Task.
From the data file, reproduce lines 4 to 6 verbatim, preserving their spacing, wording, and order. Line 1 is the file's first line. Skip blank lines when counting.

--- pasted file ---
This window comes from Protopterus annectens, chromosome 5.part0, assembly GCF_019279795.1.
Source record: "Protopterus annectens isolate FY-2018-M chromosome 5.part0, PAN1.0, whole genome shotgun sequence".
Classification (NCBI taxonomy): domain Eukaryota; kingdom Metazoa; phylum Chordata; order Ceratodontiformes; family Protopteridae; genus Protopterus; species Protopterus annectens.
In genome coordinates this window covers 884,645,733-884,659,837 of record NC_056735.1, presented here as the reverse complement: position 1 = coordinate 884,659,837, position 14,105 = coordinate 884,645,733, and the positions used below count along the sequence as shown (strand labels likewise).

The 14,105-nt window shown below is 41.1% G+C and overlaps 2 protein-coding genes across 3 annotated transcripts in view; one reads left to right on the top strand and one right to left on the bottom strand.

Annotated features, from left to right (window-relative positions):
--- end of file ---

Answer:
In genome coordinates this window covers 884,645,733-884,659,837 of record NC_056735.1, presented here as the reverse complement: position 1 = coordinate 884,659,837, position 14,105 = coordinate 884,645,733, and the positions used below count along the sequence as shown (strand labels likewise).

The 14,105-nt window shown below is 41.1% G+C and overlaps 2 protein-coding genes across 3 annotated transcripts in view; one reads left to right on the top strand and one right to left on the bottom strand.

Annotated features, from left to right (window-relative positions):